Seattleites rallied at the Ballard Locks last week to support the fight against the Dakota Access pipeline.
Here’s what’s going on: Over in North Dakota, the Standing Rock Sioux tribe is protesting the construction of an oil pipeline near their reservation because it could pollute their water supply and harm their sacred sites. Other tribes and activists have also traveled to Standing Rock to support them. Here’s more context from Vox.
Now, a little local history: Nearly 50 years ago, Native Americans of the Colville Indian Reservation occupied part of what is now Seattle’s Discovery Park when the federal government said it didn’t need the land any more. But the city of Seattle wanted to buy the land to build a park. So the Native American community occupied the land and were met by police who beat them. Later, the fight went to court and the Native Americans were given 20 acres of the 500-acre Discovery Park, which they used to build the Daybreak Star Indian Cultural Center. (It still stands there today). KUOW has more on this legacy.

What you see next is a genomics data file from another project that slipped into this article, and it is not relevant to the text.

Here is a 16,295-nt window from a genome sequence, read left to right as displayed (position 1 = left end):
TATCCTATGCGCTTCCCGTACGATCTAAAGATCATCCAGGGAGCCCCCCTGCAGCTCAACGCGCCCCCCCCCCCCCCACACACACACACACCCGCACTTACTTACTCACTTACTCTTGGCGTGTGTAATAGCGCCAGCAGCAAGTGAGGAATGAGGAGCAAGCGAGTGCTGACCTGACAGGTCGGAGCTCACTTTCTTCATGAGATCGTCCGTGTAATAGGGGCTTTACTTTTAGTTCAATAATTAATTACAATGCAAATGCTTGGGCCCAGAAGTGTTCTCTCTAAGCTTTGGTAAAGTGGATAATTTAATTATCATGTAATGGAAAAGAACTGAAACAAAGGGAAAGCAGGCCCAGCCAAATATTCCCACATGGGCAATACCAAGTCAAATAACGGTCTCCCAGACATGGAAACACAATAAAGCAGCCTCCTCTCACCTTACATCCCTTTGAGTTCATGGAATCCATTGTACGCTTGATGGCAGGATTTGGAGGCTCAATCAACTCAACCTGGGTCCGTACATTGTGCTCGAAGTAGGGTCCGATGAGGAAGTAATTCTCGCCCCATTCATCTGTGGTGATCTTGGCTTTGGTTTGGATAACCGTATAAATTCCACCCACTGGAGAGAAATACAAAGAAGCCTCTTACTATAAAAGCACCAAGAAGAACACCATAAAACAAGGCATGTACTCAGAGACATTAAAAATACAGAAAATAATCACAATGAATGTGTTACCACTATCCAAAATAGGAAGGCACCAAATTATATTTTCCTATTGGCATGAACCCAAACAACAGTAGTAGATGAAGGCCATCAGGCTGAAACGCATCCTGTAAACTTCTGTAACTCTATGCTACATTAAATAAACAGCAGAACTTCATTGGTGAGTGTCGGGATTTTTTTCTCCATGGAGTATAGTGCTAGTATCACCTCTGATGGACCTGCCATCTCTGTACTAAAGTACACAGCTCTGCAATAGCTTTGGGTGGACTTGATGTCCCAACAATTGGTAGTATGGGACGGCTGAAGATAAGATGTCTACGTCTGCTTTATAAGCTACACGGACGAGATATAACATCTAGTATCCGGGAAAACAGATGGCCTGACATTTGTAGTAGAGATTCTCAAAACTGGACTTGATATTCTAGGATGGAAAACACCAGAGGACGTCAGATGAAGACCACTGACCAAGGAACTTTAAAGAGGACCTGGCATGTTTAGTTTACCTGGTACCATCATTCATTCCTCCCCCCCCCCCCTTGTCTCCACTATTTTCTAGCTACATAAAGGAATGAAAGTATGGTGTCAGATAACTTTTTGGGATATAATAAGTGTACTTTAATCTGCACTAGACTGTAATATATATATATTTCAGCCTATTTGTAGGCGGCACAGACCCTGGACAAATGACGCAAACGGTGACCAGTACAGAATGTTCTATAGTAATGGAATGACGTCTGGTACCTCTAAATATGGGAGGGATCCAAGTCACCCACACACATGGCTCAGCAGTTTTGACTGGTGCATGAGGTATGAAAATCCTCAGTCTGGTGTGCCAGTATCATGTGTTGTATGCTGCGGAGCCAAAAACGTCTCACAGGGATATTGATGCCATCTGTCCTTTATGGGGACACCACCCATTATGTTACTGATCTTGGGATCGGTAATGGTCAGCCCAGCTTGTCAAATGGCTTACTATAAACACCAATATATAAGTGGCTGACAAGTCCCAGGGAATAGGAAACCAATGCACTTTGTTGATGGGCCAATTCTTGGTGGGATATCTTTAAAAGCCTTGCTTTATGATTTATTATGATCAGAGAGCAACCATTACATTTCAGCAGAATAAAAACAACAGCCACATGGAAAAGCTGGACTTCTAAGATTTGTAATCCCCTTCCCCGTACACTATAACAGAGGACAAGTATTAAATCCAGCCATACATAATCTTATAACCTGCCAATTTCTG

We’re sharing these stories because Native Americans are one of our country’s most marginalized communities. As Seattle Times columnist Jerry Large wrote, “Indigenous people in the Americas have been fighting in one way or another for more than 500 years against conquest, marginalization, exploitation. When will they not constantly have to affirm their rights?”
Some Native Americans don’t celebrate Thanksgiving for many reasons, including that it perpetuates a false history (explained here by Vox). Some, like Rev. Randy Woodley, do, but with a message of generosity we find poignant in light of our political climate. Randy wrote in this Huffington Post piece in 2012, “Be thankful and educate yourselves concerning the real history of America and use this time to encourage reconciliation between your family and those who share a different history. By you reaching out to others, this could be an important first step to healing our land and our nation.”